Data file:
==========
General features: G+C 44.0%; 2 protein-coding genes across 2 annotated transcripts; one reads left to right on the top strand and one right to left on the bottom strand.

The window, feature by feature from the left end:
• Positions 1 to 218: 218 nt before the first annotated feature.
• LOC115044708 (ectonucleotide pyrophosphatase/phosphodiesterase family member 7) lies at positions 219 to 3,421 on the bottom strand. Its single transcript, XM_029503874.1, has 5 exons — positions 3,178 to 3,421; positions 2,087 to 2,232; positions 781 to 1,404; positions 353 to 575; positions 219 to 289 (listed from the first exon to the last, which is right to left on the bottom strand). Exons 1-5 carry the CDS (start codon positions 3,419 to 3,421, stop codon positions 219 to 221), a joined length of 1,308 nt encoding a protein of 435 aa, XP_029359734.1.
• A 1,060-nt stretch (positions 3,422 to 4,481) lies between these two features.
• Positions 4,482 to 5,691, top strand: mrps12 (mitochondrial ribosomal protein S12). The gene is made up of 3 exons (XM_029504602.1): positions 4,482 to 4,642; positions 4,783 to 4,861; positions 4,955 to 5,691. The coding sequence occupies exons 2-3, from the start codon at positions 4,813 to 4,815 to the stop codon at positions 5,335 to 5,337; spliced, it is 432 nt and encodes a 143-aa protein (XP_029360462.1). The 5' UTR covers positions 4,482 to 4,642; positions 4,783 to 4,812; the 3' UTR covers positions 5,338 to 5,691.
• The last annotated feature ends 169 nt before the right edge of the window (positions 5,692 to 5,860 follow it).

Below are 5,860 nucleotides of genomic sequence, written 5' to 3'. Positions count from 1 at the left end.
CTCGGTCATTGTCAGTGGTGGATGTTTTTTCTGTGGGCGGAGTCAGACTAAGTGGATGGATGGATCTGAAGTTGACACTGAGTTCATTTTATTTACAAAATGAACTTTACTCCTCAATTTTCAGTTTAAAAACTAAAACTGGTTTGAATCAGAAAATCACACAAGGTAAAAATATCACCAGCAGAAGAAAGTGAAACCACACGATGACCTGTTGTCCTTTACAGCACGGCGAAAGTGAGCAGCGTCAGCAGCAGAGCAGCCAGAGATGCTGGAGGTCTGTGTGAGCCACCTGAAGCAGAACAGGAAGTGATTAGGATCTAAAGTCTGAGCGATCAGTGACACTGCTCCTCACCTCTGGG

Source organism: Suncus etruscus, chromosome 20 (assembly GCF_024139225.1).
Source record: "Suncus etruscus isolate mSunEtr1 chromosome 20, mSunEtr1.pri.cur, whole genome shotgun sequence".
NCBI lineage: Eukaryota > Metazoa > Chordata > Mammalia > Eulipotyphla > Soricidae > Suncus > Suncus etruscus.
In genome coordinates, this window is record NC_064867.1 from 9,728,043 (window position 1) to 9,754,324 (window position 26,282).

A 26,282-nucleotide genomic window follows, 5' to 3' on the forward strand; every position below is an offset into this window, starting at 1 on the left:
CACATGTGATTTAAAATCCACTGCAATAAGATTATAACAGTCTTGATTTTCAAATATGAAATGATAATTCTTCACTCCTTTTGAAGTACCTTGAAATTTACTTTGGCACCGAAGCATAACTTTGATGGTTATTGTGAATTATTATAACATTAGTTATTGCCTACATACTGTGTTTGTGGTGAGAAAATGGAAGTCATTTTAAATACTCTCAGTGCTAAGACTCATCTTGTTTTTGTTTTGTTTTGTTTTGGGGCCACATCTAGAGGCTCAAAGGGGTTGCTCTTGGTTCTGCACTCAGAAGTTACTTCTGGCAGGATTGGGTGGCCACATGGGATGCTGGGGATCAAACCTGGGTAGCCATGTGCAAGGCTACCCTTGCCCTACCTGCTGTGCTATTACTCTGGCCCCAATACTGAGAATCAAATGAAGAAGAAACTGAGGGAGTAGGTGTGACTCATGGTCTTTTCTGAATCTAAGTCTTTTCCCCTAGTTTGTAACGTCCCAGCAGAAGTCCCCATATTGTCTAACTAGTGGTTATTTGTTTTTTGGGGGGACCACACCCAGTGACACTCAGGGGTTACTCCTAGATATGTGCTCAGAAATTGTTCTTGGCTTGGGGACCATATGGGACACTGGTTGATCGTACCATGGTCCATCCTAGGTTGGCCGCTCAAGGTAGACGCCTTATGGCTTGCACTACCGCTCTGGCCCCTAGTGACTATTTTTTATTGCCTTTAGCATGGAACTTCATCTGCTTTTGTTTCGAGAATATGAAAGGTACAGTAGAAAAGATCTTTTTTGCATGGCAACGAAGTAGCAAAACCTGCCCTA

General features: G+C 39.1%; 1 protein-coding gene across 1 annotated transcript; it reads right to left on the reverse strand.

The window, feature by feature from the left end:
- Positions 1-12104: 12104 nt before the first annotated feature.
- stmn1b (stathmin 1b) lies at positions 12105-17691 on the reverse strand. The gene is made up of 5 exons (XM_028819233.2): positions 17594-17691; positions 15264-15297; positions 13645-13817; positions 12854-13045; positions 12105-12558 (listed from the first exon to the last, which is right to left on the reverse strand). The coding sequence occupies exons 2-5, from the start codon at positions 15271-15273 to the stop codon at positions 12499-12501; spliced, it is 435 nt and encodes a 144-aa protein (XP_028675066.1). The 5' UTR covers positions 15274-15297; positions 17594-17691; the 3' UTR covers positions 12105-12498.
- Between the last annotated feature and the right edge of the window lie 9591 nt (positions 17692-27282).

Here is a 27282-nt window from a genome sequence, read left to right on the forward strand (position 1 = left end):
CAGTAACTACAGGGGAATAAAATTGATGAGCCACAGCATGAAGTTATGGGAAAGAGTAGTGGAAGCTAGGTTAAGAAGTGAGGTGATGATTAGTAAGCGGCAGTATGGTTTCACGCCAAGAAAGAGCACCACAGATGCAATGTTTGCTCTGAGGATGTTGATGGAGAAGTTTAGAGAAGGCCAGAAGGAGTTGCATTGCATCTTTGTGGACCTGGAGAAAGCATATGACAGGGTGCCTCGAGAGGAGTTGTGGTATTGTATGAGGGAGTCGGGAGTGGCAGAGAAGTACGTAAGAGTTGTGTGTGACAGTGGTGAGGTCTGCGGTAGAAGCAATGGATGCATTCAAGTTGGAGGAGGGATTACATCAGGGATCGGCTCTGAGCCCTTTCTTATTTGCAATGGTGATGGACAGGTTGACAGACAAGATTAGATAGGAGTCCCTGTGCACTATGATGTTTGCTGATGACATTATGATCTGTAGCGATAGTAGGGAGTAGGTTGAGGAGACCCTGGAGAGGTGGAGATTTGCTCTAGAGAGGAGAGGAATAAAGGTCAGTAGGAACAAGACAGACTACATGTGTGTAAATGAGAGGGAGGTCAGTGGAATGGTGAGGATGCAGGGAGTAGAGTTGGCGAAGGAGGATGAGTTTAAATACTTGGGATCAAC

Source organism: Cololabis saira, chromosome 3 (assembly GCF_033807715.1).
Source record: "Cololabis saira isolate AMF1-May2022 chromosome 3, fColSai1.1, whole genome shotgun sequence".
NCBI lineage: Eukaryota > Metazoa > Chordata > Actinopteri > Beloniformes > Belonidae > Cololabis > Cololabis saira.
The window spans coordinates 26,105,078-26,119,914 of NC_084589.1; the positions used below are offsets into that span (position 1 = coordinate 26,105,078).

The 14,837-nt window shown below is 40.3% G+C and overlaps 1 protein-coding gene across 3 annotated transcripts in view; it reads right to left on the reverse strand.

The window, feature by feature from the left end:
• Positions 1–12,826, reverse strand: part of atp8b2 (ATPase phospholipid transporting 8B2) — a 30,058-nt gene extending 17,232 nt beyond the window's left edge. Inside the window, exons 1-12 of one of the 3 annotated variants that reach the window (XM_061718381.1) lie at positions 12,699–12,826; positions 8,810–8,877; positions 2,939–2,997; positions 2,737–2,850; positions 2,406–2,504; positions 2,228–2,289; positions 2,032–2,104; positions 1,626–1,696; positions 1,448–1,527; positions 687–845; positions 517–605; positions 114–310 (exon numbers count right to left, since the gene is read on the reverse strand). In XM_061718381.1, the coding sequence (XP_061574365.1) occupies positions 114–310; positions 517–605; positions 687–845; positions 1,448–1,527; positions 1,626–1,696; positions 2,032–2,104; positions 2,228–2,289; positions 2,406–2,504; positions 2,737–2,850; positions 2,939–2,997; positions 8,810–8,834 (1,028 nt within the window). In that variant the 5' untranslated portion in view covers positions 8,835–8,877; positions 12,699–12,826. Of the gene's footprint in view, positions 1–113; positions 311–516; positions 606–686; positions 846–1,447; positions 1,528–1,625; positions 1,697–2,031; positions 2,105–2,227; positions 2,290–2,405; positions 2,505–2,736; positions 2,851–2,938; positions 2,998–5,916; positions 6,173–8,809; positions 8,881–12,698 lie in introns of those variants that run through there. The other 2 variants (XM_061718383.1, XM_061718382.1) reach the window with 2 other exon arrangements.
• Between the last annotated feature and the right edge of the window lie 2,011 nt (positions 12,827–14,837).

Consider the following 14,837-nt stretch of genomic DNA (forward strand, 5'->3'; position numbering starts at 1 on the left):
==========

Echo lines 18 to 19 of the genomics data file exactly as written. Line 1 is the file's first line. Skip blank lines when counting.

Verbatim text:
- Positions 1-12104: 12104 nt before the first annotated feature.
- stmn1b (stathmin 1b) lies at positions 12105-17691 on the reverse strand. The gene is made up of 5 exons (XM_028819233.2): positions 17594-17691; positions 15264-15297; positions 13645-13817; positions 12854-13045; positions 12105-12558 (listed from the first exon to the last, which is right to left on the reverse strand). The coding sequence occupies exons 2-5, from the start codon at positions 15271-15273 to the stop codon at positions 12499-12501; spliced, it is 435 nt and encodes a 144-aa protein (XP_028675066.1). The 5' UTR covers positions 15274-15297; positions 17594-17691; the 3' UTR covers positions 12105-12498.